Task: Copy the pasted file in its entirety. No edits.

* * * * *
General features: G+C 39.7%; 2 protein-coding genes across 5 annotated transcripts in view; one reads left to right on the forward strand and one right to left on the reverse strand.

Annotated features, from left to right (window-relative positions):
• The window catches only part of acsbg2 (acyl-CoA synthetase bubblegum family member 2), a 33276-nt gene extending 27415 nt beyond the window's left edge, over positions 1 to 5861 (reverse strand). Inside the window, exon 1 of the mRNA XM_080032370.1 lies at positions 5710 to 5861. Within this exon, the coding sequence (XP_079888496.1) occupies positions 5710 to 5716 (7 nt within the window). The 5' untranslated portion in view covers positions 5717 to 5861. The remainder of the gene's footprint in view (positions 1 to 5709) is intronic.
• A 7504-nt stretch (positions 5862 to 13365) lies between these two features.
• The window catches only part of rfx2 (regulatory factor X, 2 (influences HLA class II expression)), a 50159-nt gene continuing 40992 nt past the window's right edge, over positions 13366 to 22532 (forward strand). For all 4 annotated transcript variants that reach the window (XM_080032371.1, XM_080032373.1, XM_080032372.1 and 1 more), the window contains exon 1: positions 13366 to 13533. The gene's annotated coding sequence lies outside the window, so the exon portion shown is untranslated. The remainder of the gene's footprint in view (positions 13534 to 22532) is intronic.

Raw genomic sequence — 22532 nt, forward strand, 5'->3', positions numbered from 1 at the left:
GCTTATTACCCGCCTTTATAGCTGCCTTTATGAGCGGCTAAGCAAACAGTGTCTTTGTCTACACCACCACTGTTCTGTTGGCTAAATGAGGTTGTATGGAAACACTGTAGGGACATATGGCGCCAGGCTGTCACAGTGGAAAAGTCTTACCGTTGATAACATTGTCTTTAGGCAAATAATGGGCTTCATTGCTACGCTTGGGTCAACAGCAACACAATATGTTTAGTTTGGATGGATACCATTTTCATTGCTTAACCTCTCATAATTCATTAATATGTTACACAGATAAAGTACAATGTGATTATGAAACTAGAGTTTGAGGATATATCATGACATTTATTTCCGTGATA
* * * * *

General features: G+C 39.7%; 2 protein-coding genes across 5 annotated transcripts in view; one reads left to right on the forward strand and one right to left on the reverse strand.

Annotated features, from left to right (window-relative positions):
• The window catches only part of acsbg2 (acyl-CoA synthetase bubblegum family member 2), a 33276-nt gene extending 27415 nt beyond the window's left edge, over positions 1 to 5861 (reverse strand). Inside the window, exon 1 of the mRNA XM_080032370.1 lies at positions 5710 to 5861. Within this exon, the coding sequence (XP_079888496.1) occupies positions 5710 to 5716 (7 nt within the window). The 5' untranslated portion in view covers positions 5717 to 5861. The remainder of the gene's footprint in view (positions 1 to 5709) is intronic.
• A 7504-nt stretch (positions 5862 to 13365) lies between these two features.
• The window catches only part of rfx2 (regulatory factor X, 2 (influences HLA class II expression)), a 50159-nt gene continuing 40992 nt past the window's right edge, over positions 13366 to 22532 (forward strand). For all 4 annotated transcript variants that reach the window (XM_080032371.1, XM_080032373.1, XM_080032372.1 and 1 more), the window contains exon 1: positions 13366 to 13533. The gene's annotated coding sequence lies outside the window, so the exon portion shown is untranslated. The remainder of the gene's footprint in view (positions 13534 to 22532) is intronic.

Raw genomic sequence — 22532 nt, forward strand, 5'->3', positions numbered from 1 at the left:
GCTTATTACCCGCCTTTATAGCTGCCTTTATGAGCGGCTAAGCAAACAGTGTCTTTGTCTACACCACCACTGTTCTGTTGGCTAAATGAGGTTGTATGGAAACACTGTAGGGACATATGGCGCCAGGCTGTCACAGTGGAAAAGTCTTACCGTTGATAACATTGTCTTTAGGCAAATAATGGGCTTCATTGCTACGCTTGGGTCAACAGCAACACAATATGTTTAGTTTGGATGGATACCATTTTCATTGCTTAACCTCTCATAATTCATTAATATGTTACACAGATAAAGTACAATGTGATTATGAAACTAGAGTTTGAGGATATATCATGACATTTATTTCCGTGATA